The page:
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Related story: The Jobs Report Is Overhyped. Here's Why That's A Problem.
You’ve probably seen some headlines today about the latest unemployment rate (3.5 percent) or others saying 136,000 jobs were added in September. Those are the numbers from the Bureau of Labor Statistics’ monthly jobs report, published this morning, that get the bulk of the media coverage. And that makes a certain amount of sense — they are important measures of our economy’s health and inform policymakers: Keeping the unemployment rate stable is one of the Federal Reserve’s goals when setting interest rates.
But without the right context, they’re a bit misleading. Let’s start with job growth.
Charts similar to this one frequently make the rounds early on “jobs Friday” (the report comes out each month, on either the first or second Friday). It’s a look at the number of jobs that the U.S. economy gained or lost on balance every month, with the final bar () representing the newest information, the change in jobs for the month that precedes the report’s release.
What usually goes unreported is how uncertain the length of that last bar is. The number behind it is an estimate that comes with a range: The bar could be taller by 120,000 jobs or shorter by 120,000 jobs … there’s a 90 percent chance that the actual number is somewhere in that pretty sizable span. So, a report might announce that jobs were lost one month (a worrying trend) when actually the economy experienced a small bump (that happened in September of 2017).
Fortunately, the agency updates those numbers, and they become more accurate over time. Each month’s figure is revised twice, first in the next jobs report and finally in the report after that. Entire years of monthly data are also adjusted up or down during an annual benchmarking process, based on records of unemployment benefits.
Let’s look at the chart again, this time with the updates highlighted.
In the most recent report, the number for July was revised for the second time, to 166,000 — 2,000 more than was initially reported.
Jobs numbers are calculated from a nationwide survey of about 150,000 businesses and government agencies. The other high-profile number that’s announced at the same time, the unemployment rate — referred to as “U-3” — comes from a different survey of about 60,000 households — and isn’t subject to monthly revisions.
There are two versions of the unemployment rate — one that’s seasonally adjusted (that’s the one that gets all the headlines) and one that’s not. The BLS highlights the former in its communications with the press because seasonal adjustment is what allows us to compare the rate from month to month. Adjusting smooths out the predictable peaks and valleys that happen each year (such as the boom in retail employment ahead of the holidays). But if you’re not looking at change over time, the non-adjusted number can be considered a more true-to-life snapshot of unemployment in the previous month. For September, it was 3.3 percent.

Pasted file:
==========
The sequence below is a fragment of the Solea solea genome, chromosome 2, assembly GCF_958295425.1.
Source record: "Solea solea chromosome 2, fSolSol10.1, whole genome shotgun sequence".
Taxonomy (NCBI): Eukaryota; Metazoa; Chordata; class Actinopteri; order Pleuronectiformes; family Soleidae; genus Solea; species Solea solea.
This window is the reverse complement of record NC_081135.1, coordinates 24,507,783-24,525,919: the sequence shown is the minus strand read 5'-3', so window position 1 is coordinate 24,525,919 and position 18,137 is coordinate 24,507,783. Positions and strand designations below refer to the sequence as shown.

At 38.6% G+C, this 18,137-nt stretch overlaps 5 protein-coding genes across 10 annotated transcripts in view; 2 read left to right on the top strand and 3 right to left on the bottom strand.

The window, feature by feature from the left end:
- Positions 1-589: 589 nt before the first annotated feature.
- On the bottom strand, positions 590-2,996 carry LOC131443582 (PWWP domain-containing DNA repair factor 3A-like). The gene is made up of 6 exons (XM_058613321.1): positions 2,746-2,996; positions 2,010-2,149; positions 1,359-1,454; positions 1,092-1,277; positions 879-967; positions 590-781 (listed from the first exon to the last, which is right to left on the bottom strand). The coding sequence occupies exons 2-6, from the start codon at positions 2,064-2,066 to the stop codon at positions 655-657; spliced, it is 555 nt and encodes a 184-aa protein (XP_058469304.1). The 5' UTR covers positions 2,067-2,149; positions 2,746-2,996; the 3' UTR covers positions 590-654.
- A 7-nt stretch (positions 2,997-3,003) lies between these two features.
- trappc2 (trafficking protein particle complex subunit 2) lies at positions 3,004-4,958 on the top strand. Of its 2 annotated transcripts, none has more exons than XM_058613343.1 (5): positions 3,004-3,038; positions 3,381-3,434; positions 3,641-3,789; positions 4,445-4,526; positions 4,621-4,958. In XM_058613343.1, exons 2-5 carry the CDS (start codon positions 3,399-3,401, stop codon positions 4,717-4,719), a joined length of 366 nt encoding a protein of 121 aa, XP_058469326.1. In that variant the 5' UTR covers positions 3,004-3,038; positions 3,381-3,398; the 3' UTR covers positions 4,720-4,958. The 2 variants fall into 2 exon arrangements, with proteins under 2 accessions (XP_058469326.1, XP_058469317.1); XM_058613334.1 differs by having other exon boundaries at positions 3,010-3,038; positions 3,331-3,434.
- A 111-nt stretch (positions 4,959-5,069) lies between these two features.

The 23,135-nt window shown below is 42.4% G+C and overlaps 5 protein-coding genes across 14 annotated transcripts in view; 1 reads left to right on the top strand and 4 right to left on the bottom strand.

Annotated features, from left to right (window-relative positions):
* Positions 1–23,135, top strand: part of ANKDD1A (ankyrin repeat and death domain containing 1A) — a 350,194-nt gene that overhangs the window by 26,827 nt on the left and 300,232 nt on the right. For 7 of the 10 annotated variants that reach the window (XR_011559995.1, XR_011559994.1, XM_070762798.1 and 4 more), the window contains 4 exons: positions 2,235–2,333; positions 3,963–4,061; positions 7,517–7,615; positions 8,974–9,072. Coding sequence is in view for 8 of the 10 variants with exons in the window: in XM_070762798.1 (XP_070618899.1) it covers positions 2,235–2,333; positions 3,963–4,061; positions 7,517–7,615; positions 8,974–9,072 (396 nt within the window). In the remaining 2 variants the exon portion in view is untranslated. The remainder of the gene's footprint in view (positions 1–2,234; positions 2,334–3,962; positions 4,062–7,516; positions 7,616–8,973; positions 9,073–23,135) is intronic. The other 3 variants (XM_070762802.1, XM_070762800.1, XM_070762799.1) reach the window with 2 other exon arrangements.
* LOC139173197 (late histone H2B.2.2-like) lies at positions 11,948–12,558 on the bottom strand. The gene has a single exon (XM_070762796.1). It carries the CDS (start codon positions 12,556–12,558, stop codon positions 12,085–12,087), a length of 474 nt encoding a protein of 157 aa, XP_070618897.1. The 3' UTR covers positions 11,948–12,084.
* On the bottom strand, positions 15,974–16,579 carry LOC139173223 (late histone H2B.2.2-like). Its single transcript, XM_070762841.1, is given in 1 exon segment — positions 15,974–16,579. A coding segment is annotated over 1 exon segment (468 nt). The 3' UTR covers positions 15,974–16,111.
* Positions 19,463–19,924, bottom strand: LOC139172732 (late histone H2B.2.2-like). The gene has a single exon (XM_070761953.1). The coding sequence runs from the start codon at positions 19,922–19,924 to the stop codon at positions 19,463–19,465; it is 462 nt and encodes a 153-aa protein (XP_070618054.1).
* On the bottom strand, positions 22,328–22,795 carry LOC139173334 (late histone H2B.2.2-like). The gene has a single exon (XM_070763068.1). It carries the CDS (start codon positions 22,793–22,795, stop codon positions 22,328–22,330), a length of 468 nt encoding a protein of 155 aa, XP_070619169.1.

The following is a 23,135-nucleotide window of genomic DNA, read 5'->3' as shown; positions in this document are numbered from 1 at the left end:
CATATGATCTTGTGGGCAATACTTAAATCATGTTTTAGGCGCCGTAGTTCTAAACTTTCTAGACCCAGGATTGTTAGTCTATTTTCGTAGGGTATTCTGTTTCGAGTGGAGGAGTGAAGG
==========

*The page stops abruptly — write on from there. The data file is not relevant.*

To understand how the BLS measures the unemployment rate, there’s an important concept to get familiar with first: the civilian labor force. The government considers people of working age to be a part of it if they have a job or are actively looking for one (i.e., have searched in the past four weeks). Last month, roughly 316 Americans were considered in the labor force out of every 500 tracked by the BLS for its employment statistics (those who are 16 or older and are not in the military,1The Labor Department started counting service members in its employment numbers in 1983 on the recommendation of a commission that had determined that being a member of an all-voluntary force was similar to holding a civilian job. In the early 1990s, members of the armed forces were excluded again in part because of the difficulty of obtaining consistent numbers and detailed breakdowns from the different branches. prison, a long-term care facility or otherwise institutionalized). And roughly 10 of those 316 didn’t have a job, which gives us the unadjusted unemployment rate of 3.3 percent.
The unemployment rate, adjusted or otherwise, is a useful metric for economists, but it doesn’t quite capture how we tend to think about employment and joblessness in our day-to-day lives. What about your cousin who wants a gig but gave up looking a few months back? As far as the U-3 is concerned, your cousin isn’t in the labor force, so he isn’t part of the official unemployment rate.
As with job growth, the BLS report contains more about employment than just the headline figure. The number of people who aren’t in the labor force is tracked, for instance, and broken down into those who want a job and those who don’t. The BLS also differentiates between full-time and part-time workers. In September, this was the employment status of every 500 people included in the report:
The BLS has a broader measure of unemployment — the U-6 — which includes people counted in the official jobless rate, those who've tried to find a job in the past year but haven't looked in the past four weeks, and part-time workers who want a full-time job. September’s unadjusted U-6 was 6.5 percent. That’s 3.2 percentage points higher than the unadjusted unemployment rate.
So when the next jobs report comes out on Nov. 1, there are a couple of things to keep in mind. That unemployment rate in the headlines? It doesn’t really take into account your cousin or anyone else who has quit job-hunting for a while or is working less than they want to. And that job growth number? Take it with +/- 120,000 grains of salt.